Psalms 34:19 Many are the afflictions of the righteous: but the Lord delivereth him out of them all.
So if we assume that this man’s palsy was not a result of sin, there is another connection; maybe even a key for those that seek the Lord’s healing in their life. I think the key here is repentance. This may sound contradictory; our sins don’t cause our afflictions but we have to repent to be healed. I think the thing to remember is that all of us have sin.
John 1:8 If we say we have no sin, we deceive ourselves, and the truth is not in us.
Regardless of if our affliction is the result of sin, the sin of another, or completely unrelated to what we seek to be healed from, we all have something in our life that we need to repent of because we all are imperfect.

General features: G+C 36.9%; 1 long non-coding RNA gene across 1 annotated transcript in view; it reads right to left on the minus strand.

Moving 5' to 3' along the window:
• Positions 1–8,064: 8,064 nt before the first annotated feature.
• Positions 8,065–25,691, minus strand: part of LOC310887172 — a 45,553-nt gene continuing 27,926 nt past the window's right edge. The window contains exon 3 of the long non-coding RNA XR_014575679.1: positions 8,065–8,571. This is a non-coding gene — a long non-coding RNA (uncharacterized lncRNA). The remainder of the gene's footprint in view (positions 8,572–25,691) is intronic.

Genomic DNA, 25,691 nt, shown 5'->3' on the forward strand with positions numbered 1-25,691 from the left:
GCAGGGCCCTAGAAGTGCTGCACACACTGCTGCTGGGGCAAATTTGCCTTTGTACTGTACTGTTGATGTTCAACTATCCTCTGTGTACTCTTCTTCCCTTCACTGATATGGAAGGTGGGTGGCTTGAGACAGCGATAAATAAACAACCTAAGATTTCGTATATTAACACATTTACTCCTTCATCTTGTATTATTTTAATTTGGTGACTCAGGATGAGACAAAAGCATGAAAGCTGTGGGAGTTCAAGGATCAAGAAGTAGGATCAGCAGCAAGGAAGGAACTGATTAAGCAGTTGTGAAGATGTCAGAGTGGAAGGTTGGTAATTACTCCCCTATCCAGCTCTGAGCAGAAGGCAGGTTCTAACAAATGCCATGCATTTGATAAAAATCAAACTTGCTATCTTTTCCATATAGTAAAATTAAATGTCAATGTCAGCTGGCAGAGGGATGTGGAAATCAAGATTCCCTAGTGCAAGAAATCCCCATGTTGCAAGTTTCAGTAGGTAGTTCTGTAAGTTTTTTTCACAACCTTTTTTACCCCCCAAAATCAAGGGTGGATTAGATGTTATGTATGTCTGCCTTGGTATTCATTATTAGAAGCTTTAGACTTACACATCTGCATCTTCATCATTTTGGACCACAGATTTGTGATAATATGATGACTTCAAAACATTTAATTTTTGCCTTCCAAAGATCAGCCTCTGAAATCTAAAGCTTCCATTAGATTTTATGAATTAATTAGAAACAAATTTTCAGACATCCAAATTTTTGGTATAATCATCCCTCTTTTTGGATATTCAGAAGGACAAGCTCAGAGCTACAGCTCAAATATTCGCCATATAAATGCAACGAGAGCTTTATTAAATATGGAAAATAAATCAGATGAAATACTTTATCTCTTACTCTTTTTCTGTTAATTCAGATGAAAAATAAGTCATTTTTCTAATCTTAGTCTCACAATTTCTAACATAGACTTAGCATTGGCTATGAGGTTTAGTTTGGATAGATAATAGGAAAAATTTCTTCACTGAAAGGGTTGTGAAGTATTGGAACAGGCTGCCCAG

Romans 2:23 All have sinned, and come short of the glory of God
I also think that while our sins do not cause our afflictions, many times our afflictions cause us to sin. Our hardships bring with them emotion and with them natural thoughts and questions that if not checked can lead us to sin. Here are some examples:
· Sadness = I can be this miserable on my own!
· Grief = This is too hard! I cannot go on!
· Victimization = I did nothing to deserve this! How could God let this happen to me?
· Unforgiving = How can I forgive something so terrible?
· Loneliness = Where is God? I feel he has abandoned me!
· Pain = The Lord has given me more than I can bear!
· Depression = How can I go on? Death would be better than this!
· Anger/Hate = This is not fair! (or) I want revenge!